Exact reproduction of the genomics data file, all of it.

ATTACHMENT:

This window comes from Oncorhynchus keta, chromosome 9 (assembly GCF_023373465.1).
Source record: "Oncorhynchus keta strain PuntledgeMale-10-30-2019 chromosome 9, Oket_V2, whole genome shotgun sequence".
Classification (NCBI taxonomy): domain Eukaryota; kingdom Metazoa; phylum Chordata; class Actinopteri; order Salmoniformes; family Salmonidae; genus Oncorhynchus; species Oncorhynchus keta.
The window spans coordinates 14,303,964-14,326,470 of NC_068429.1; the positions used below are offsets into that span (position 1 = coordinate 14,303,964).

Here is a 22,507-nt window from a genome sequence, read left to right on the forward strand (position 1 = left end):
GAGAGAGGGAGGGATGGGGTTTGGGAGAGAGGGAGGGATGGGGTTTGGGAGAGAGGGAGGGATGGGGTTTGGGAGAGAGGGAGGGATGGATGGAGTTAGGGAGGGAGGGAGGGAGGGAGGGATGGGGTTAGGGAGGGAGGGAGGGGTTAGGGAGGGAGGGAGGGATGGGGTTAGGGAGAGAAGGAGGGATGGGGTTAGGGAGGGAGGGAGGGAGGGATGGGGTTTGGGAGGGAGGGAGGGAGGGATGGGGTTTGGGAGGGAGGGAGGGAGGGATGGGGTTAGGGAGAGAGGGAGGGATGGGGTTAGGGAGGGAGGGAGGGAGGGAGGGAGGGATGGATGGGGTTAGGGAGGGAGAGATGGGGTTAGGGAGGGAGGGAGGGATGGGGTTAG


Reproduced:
This window comes from Oncorhynchus keta, chromosome 9 (assembly GCF_023373465.1).
Source record: "Oncorhynchus keta strain PuntledgeMale-10-30-2019 chromosome 9, Oket_V2, whole genome shotgun sequence".
Classification (NCBI taxonomy): domain Eukaryota; kingdom Metazoa; phylum Chordata; class Actinopteri; order Salmoniformes; family Salmonidae; genus Oncorhynchus; species Oncorhynchus keta.
The window spans coordinates 14,303,964-14,326,470 of NC_068429.1; the positions used below are offsets into that span (position 1 = coordinate 14,303,964).

Here is a 22,507-nt window from a genome sequence, read left to right on the forward strand (position 1 = left end):
GAGAGAGGGAGGGATGGGGTTTGGGAGAGAGGGAGGGATGGGGTTTGGGAGAGAGGGAGGGATGGGGTTTGGGAGAGAGGGAGGGATGGATGGAGTTAGGGAGGGAGGGAGGGAGGGAGGGATGGGGTTAGGGAGGGAGGGAGGGGTTAGGGAGGGAGGGAGGGATGGGGTTAGGGAGAGAAGGAGGGATGGGGTTAGGGAGGGAGGGAGGGAGGGATGGGGTTTGGGAGGGAGGGAGGGAGGGATGGGGTTTGGGAGGGAGGGAGGGAGGGATGGGGTTAGGGAGAGAGGGAGGGATGGGGTTAGGGAGGGAGGGAGGGAGGGAGGGAGGGATGGATGGGGTTAGGGAGGGAGAGATGGGGTTAGGGAGGGAGGGAGGGATGGGGTTAG